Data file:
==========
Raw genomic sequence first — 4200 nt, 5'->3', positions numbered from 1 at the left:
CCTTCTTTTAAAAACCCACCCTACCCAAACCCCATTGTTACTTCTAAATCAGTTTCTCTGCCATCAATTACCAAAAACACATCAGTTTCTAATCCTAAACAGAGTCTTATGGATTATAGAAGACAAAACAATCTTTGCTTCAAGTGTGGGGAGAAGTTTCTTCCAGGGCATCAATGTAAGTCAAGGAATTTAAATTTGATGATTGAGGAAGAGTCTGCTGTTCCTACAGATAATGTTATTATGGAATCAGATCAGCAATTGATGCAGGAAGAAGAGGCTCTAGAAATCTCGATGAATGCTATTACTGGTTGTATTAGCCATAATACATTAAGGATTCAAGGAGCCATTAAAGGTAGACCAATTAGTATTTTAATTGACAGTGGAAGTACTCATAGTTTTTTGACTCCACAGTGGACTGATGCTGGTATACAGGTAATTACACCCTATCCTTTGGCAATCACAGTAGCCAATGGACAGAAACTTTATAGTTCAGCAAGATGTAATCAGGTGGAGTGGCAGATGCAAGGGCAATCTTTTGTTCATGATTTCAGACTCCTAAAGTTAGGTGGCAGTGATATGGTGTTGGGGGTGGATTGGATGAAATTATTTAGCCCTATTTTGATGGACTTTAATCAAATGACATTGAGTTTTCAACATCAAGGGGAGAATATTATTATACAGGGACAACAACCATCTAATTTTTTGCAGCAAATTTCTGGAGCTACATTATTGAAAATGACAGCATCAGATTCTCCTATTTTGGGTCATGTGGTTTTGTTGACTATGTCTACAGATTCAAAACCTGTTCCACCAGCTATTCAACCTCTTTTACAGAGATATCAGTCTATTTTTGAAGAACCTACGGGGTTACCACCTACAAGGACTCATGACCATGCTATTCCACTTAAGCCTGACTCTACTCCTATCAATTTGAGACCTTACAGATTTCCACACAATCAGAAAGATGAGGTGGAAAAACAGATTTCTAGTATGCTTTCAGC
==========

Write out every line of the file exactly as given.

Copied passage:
Raw genomic sequence first — 4200 nt, 5'->3', positions numbered from 1 at the left:
CCTTCTTTTAAAAACCCACCCTACCCAAACCCCATTGTTACTTCTAAATCAGTTTCTCTGCCATCAATTACCAAAAACACATCAGTTTCTAATCCTAAACAGAGTCTTATGGATTATAGAAGACAAAACAATCTTTGCTTCAAGTGTGGGGAGAAGTTTCTTCCAGGGCATCAATGTAAGTCAAGGAATTTAAATTTGATGATTGAGGAAGAGTCTGCTGTTCCTACAGATAATGTTATTATGGAATCAGATCAGCAATTGATGCAGGAAGAAGAGGCTCTAGAAATCTCGATGAATGCTATTACTGGTTGTATTAGCCATAATACATTAAGGATTCAAGGAGCCATTAAAGGTAGACCAATTAGTATTTTAATTGACAGTGGAAGTACTCATAGTTTTTTGACTCCACAGTGGACTGATGCTGGTATACAGGTAATTACACCCTATCCTTTGGCAATCACAGTAGCCAATGGACAGAAACTTTATAGTTCAGCAAGATGTAATCAGGTGGAGTGGCAGATGCAAGGGCAATCTTTTGTTCATGATTTCAGACTCCTAAAGTTAGGTGGCAGTGATATGGTGTTGGGGGTGGATTGGATGAAATTATTTAGCCCTATTTTGATGGACTTTAATCAAATGACATTGAGTTTTCAACATCAAGGGGAGAATATTATTATACAGGGACAACAACCATCTAATTTTTTGCAGCAAATTTCTGGAGCTACATTATTGAAAATGACAGCATCAGATTCTCCTATTTTGGGTCATGTGGTTTTGTTGACTATGTCTACAGATTCAAAACCTGTTCCACCAGCTATTCAACCTCTTTTACAGAGATATCAGTCTATTTTTGAAGAACCTACGGGGTTACCACCTACAAGGACTCATGACCATGCTATTCCACTTAAGCCTGACTCTACTCCTATCAATTTGAGACCTTACAGATTTCCACACAATCAGAAAGATGAGGTGGAAAAACAGATTTCTAGTATGCTTTCAGC